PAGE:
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Taxpayer Group's Nonpartisan Scorecard Shows Highest-Ever Number of "Big Spenders" in Congress
For Immediate Release April 9, 2009
Pete Sepp, (703) 683-5700
(Alexandria, Va.) -- Growing along with the nation's federal deficit is the number of Members of Congress receiving the lowest pro-taxpayer scores, according to the National Taxpayers Union's (NTU) 30th annual Rating of Congress. The scorecard, the only one to utilize every roll call vote affecting tax, spending, and regulatory issues, was based on 286 votes 182 in the House and 104 in the Senate -- in the second session of the 110th Congress (all of 2008).
"As Democrats move further to the left and Republicans move increasingly toward a mushy center, taxpayers suffer," NTU President Duane Parde said. "Our 2008 Rating shows both a declining number of Representatives and Senators receiving high pro-taxpayer scores and a record number of lawmakers earning failing grades."
In 2008, only 48 lawmakers attained scores sufficient for a significantly "curved" grade of "A" (at least 80 percent in the House and 76 percent in the Senate) and hence were eligible for the "Taxpayers' Friend Award" -- a drop from the 52 who earned top grades in 2007. Meanwhile, a record 267 Senators and Representatives captured the title of "Big Spender" for posting "F" grades (even more heavily curved at 25 percent or less in the House and 15 percent or less in the Senate). This tops the 2007 Rating's 266 biggest spenders and is an even more significant jump from the 224 biggest spenders in 2006.
Between 2007 and 2008, the average "Taxpayer Score" in the House rose slightly from 35 percent to 36 percent. The Senate's average dropped by five points, from 37 percent to 32 percent. This brings Senate scores closer to the all-time low (in 1988) of 28 percent (the House's all-time low was 27 percent that same year). The highest marks were reached in 1995, when House and Senate averages were 58 percent and 57 percent, respectively.
Unlike those of other organizations, NTU's annual Rating does not simplistically focus on a handful of equally weighted "key votes," but every roll call vote affecting fiscal policy -- appropriations, authorization, and tax bills; budget target resolutions; amendments; and certain procedural votes that could affect the burden on taxpayers. For this reason, it has received praise from lawmakers on both sides of the aisle, including the late Sen. William Proxmire (D-WI), creator of the "Golden Fleece Award." A Member of Congress's "Taxpayer Score" reflects his or her commitment to reducing or controlling federal spending, taxes, debt, and regulation.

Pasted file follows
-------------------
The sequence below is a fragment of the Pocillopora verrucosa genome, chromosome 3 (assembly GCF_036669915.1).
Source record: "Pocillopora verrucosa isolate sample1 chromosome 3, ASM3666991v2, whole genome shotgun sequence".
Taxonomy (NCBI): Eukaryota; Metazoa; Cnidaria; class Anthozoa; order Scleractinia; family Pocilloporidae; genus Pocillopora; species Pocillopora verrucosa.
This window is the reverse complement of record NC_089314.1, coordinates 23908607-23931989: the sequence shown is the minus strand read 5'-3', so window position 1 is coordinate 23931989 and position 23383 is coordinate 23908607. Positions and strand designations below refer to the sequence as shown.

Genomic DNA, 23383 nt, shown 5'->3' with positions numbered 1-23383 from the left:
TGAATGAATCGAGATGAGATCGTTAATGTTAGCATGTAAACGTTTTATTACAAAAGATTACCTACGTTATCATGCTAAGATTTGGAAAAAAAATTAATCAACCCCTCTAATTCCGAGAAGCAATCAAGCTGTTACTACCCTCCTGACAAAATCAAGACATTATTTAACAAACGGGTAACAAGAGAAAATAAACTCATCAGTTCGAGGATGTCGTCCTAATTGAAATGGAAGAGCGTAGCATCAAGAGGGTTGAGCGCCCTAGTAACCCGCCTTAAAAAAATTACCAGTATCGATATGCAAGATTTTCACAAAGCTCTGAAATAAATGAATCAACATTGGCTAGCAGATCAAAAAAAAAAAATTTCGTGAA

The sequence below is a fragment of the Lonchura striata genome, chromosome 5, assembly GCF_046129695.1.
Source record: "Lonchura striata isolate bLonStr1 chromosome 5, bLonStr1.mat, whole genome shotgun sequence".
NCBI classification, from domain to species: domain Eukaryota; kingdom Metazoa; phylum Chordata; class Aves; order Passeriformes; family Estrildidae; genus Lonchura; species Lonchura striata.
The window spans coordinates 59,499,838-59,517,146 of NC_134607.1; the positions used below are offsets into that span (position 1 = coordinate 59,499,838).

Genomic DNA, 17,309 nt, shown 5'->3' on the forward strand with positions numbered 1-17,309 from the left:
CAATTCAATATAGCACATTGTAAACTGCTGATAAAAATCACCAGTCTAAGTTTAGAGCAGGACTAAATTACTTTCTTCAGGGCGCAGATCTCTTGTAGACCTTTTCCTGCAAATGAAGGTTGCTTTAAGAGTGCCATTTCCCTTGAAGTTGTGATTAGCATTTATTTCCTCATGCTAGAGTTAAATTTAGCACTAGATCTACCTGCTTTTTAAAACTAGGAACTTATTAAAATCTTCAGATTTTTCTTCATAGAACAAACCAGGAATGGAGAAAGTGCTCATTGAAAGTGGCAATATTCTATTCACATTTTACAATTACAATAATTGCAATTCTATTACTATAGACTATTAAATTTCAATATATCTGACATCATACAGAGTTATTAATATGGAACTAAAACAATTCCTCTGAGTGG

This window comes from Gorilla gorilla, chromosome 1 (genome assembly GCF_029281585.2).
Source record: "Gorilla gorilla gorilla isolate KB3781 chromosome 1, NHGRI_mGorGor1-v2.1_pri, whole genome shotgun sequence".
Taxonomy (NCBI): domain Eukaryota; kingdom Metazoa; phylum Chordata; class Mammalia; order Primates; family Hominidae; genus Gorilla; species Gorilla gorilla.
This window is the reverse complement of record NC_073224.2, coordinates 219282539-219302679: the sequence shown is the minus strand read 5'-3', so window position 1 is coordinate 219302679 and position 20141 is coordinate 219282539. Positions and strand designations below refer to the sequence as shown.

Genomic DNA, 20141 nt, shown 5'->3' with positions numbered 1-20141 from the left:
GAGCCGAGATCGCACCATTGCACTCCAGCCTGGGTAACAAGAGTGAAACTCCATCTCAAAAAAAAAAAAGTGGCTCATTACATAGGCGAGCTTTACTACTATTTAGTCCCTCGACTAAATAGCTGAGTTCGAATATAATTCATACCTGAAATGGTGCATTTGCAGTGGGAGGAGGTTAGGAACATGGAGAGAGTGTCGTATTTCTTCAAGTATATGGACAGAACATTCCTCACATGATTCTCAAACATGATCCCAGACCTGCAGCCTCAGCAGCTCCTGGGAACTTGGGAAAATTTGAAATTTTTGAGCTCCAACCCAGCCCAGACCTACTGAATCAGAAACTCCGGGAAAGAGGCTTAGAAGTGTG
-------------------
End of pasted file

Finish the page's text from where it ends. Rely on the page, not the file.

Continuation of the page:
For the sixth consecutive year, Rep. Jeff Flake (R-AZ) was the top scorer in the House with a 98 percent rating -- tying Rep. Ron Paul's (R-TX) record of six first-place finishes from 1979 through 1984. Sen. Jim DeMint (R-SC) captured first place in the Senate for the third year in a row with a 96 percent rating. Rep. John Larson (D-CT) received the lowest score in the House with a 2 percent rating. Sen. Barbara Mikulski (D-MD) was the biggest spender in the Senate, also with a 2 percent rating.
The NTU scorecard can also be used to show which Democratic and Republican Members of Congress fell the furthest in their relative rankings from 2007 to 2008. Among Democrats, they are Rep. John Tanner (TN), who dropped 201 slots in the House ranking, and Sen. Frank Lautenberg (NJ), who declined 35 steps in Senate rank. Rep. John Kline (MN) slipped the most among GOP House Members (80 places), while Sen. Mel Martinez (FL) lost 21 steps in Senate Republican rank.
The Rating also indicated how the lessons of the 2006 election began fading for House GOP Members. That contest was widely seen as a referendum on their declining fiscal discipline. While the average pro-taxpayer score among House Republicans rose nine points to 69 percent in the 2007 Rating, it dropped four points to 65 percent in 2008. Senate Republicans' average score plummeted nine points from 66 percent in 2007 to 57 percent in 2008. House Democrats actually saw a gain in average scores from 6 percent in 2007 to 11 percent in 2008. The average Senate Democrat score was static from 2007 to 2008 at 8 percent.
Sen. Olympia Snowe (R-ME) became the first Republican Senator to receive an "F" grade since NTU began issuing letter grades in 1992, with a Taxpayer Score of 12 percent. In the House, former Reps. Ray LaHood (R-IL) and Wayne Gilchrest (R-MD) were the first GOP Members to receive "F" grades in a decade.
Neither Sen. John McCain (R-AZ) nor then-Sen. Barack Obama (D-IL), both Presidential candidates for the majority of 2008, were issued scores because they voted on less than half of the weighted total of votes cast. In 2007, Obama received a 5 percent score and McCain did not receive a score for attendance reasons. Sen. Hillary Clinton, also a former Presidential candidate, received a score of 4 percent and the title of "Big Spender" in 2008 -- a slight increase from her 2007 rating of 3 percent.
Among state delegations, Nebraska Representatives turned in the highest average score (67 percent), while Oklahoma and Wyoming both topped out in the Senate at 80 percent. On the other end of the scale, New Jersey posted the worst average in the Senate with 2 percent. Rhode Island bottomed out in the House with a state average of 7 percent.
"It remains to be seen whether Members of the 111th Congress will continue the downward spending spiral begun by their predecessors," Parde concluded. "Many principled, pro-taxpayer allies remain in office, and they hopefully will steer this wayward ship back toward fiscal discipline."
The 362,000-member NTU is a nonpartisan, nonprofit citizen group founded in 1969 to work for lower taxes, smaller government, and economic freedom at all levels. Note: The 2008 Rating and a searchable Rating database from 1992-2008 is available at www.ntu.org.